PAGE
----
Have you ever been watching a sunset or hiking a trail when suddenly a description you read of just such a scene pops into your head? Yesterday, a brilliantly sunny day following an unusually early snowfall in my Philadelphia suburb, brought to mind the "lapis lazuli" sky Edith Wharton described in The Age of Innocence. Last summer I posted about how including weather in your stories can add depth to your writing. The same goes for other natural phenomena like the light of a full moon or the way a streak of lightening appears to shatter a purple sky.
This past summer I began keeping a "nature journal." Not the kind people kept in the old days with drawings of flowers labeled with their scientific names. This is a journal of short one or two sentence descriptions of a sunrise under various different conditions, such as a cloudy day vs a cloudless day, or the way the sky appears at sunset. I noted how a full moon shows everything in near daylight brightness and yet washed of color. I also cheated a little and added things I remembered from past years that I might not have seen recently like the way a crust of ice forms on top of snow after a freezing rain, or looking down a lane of trees following an ice storm when branches appear encased in glass.
I am lucky, as a writer at least, to live in an area that experiences all varieties of weather from humid to dry, from flash floods to droughts. I've never actually seen a tornado, but I saw the effects where one touched down nearby a few years ago, and I've never been in the eye of a hurricane, but the tail end was enough to help me project how it might feel.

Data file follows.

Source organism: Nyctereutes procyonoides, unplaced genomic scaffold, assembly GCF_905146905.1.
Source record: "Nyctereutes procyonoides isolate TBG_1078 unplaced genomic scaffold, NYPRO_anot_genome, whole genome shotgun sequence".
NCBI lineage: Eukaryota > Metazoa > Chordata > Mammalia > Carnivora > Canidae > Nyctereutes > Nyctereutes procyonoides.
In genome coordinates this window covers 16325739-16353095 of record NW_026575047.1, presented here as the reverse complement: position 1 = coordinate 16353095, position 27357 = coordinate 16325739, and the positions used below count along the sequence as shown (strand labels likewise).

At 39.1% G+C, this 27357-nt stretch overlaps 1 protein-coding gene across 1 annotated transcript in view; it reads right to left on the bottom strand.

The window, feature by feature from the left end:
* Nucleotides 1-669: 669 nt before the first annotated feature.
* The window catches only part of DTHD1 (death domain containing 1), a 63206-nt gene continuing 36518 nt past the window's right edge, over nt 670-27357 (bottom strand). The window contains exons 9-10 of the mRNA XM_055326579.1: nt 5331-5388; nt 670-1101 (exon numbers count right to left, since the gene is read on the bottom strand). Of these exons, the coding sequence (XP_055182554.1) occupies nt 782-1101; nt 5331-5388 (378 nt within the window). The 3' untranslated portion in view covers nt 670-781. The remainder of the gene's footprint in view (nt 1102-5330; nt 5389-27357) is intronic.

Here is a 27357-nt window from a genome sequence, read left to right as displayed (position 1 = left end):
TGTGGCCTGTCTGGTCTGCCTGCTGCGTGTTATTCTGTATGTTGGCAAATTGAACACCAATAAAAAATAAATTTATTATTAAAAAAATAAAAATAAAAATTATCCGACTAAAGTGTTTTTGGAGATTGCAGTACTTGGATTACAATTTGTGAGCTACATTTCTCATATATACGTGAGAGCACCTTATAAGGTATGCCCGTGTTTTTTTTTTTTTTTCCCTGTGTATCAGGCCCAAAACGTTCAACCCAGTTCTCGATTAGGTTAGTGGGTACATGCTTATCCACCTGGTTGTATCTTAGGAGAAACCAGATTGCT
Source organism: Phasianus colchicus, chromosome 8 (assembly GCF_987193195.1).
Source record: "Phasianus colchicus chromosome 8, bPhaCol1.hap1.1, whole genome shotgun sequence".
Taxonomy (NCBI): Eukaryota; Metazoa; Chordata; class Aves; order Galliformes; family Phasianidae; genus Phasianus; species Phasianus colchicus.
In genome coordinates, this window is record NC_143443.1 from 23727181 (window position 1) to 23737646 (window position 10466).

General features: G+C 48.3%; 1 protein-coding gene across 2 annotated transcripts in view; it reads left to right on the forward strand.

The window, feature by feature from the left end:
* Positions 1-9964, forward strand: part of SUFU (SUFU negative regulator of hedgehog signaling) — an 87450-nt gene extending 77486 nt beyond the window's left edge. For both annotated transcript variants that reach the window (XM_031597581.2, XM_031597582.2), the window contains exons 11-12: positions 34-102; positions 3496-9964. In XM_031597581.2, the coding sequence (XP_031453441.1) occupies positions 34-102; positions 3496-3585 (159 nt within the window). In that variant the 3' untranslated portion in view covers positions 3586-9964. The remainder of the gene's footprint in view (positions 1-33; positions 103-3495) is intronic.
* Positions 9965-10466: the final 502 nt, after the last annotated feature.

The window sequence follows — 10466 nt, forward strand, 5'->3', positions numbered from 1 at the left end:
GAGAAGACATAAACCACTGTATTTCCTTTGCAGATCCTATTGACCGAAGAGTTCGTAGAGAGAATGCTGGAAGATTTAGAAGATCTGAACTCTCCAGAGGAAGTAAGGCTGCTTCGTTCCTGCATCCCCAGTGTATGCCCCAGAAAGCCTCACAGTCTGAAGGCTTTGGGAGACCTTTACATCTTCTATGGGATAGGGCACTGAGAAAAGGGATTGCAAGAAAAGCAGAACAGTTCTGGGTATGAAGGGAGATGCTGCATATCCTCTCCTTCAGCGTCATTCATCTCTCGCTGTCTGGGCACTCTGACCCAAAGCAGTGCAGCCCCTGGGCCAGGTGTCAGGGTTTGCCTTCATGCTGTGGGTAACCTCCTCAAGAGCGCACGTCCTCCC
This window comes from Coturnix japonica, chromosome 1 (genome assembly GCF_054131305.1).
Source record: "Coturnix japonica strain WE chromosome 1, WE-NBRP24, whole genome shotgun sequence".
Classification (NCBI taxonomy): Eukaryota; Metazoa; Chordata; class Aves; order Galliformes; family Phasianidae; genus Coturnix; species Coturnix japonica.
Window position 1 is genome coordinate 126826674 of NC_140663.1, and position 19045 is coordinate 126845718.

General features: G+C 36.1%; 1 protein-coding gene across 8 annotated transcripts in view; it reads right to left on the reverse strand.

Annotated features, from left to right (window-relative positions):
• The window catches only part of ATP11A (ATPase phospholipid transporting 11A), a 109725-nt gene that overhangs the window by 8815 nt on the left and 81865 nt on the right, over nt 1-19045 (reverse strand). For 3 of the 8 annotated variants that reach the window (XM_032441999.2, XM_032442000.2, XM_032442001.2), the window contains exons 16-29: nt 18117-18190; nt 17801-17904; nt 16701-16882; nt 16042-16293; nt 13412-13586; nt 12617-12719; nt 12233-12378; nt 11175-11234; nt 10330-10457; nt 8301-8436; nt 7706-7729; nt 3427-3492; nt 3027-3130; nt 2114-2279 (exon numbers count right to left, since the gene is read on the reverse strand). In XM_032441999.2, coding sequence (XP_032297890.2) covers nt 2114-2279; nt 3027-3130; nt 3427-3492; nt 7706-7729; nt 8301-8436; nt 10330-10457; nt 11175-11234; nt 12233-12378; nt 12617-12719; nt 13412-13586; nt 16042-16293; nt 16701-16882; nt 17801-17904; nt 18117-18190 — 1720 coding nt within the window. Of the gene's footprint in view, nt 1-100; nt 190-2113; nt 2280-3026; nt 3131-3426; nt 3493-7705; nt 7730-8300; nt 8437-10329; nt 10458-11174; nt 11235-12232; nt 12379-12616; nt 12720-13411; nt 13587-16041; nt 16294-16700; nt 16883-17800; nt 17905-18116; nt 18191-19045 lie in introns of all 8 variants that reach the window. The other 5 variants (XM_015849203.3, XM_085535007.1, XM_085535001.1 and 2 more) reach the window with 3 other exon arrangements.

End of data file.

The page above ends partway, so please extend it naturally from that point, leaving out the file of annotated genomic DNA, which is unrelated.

We can't always restrict ourselves to writing exactly what we know. While I caution against writing about places you've never been, for example setting your story in LA when you've never even been to California, sometimes we may want to write about someplace we've been but in a different season. That's where cataloging our own experiences can come in handy.
Right now I'm writing a historical piece that takes place on the Nebraska prairie in the late 1870s. I visited the place I'm writing about, but in the summer. The historical event that frames my story happened at night in mid-January. I know there was a full moon and a light covering of snow on the ground. I have my notes on moonlight to refer to. Also I know the prairie is windy, and I know what it feels like when the wind sweeps a powdery snow over the ground so that it sprays into your face. Adding that small touch, I feel, brought realism to the piece.
Notice that I use the word "touch." Pre-movies and TV I imagine readers had more appreciation for long Hardyesque descriptions of dusk falling on the moors. Today, painting a picture with words is better thought of as a writing exercise. In the final version, just a line or two of description interspersed here and there is enough to give the reader a sense of place.
If you are like me, just the right words may come along once in a blue moon. That's the point of keeping my journal. When I need to describe a blue moon or a crescent or a night with no moon at all, I'll be ready.